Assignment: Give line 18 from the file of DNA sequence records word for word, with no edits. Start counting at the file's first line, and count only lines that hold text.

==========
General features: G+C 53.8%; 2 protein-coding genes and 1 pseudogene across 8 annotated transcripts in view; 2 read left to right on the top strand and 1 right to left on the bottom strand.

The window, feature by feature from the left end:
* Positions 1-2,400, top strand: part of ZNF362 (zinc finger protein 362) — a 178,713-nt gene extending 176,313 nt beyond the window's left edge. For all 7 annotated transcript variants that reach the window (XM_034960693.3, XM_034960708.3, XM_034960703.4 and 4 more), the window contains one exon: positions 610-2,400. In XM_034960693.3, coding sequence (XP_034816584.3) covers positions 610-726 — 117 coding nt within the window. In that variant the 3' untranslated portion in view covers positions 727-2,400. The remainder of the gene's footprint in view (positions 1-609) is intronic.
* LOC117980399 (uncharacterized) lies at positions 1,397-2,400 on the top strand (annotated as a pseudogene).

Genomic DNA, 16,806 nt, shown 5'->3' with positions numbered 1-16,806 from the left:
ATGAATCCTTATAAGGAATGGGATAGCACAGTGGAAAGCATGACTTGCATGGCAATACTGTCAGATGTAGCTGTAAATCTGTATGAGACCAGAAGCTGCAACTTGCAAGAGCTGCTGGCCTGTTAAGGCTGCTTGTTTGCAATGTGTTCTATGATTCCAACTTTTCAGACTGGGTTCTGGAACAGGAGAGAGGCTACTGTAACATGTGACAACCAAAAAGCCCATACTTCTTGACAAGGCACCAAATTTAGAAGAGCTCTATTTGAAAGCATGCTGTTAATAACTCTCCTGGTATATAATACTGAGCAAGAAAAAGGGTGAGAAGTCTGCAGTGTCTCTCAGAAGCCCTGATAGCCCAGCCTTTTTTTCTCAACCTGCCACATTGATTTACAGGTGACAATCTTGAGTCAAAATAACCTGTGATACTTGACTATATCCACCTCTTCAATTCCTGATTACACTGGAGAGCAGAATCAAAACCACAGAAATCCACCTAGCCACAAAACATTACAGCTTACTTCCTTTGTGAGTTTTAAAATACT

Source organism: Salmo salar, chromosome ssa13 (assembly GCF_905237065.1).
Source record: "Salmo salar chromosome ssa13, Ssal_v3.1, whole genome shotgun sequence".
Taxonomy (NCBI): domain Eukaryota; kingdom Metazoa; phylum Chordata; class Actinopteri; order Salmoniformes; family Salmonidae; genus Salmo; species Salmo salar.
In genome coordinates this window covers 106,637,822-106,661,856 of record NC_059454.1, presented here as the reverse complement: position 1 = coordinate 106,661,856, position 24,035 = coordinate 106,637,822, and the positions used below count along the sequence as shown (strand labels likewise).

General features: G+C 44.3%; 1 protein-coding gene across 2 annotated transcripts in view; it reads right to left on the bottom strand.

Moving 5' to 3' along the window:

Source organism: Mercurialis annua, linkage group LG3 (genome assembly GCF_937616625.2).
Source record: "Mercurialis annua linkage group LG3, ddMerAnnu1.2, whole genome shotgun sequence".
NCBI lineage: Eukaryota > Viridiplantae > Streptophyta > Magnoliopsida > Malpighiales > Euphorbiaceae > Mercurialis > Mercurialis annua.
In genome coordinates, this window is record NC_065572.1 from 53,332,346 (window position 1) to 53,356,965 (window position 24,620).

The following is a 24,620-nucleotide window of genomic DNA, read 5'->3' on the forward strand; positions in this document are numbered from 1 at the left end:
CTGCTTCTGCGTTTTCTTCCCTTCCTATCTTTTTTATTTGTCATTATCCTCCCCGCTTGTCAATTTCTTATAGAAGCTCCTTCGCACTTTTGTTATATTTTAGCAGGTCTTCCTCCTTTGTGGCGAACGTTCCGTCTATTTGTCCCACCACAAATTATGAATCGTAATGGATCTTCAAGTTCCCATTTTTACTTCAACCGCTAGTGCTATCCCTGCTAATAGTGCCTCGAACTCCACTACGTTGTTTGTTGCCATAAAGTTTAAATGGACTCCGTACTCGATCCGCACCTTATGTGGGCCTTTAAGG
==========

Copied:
CTGCTTCTGCGTTTTCTTCCCTTCCTATCTTTTTTATTTGTCATTATCCTCCCCGCTTGTCAATTTCTTATAGAAGCTCCTTCGCACTTTTGTTATATTTTAGCAGGTCTTCCTCCTTTGTGGCGAACGTTCCGTCTATTTGTCCCACCACAAATTATGAATCGTAATGGATCTTCAAGTTCCCATTTTTACTTCAACCGCTAGTGCTATCCCTGCTAATAGTGCCTCGAACTCCACTACGTTGTTTGTTGCCATAAAGTTTAAATGGACTCCGTACTCGATCCGCACCTTATGTGGGCCTTTAAGG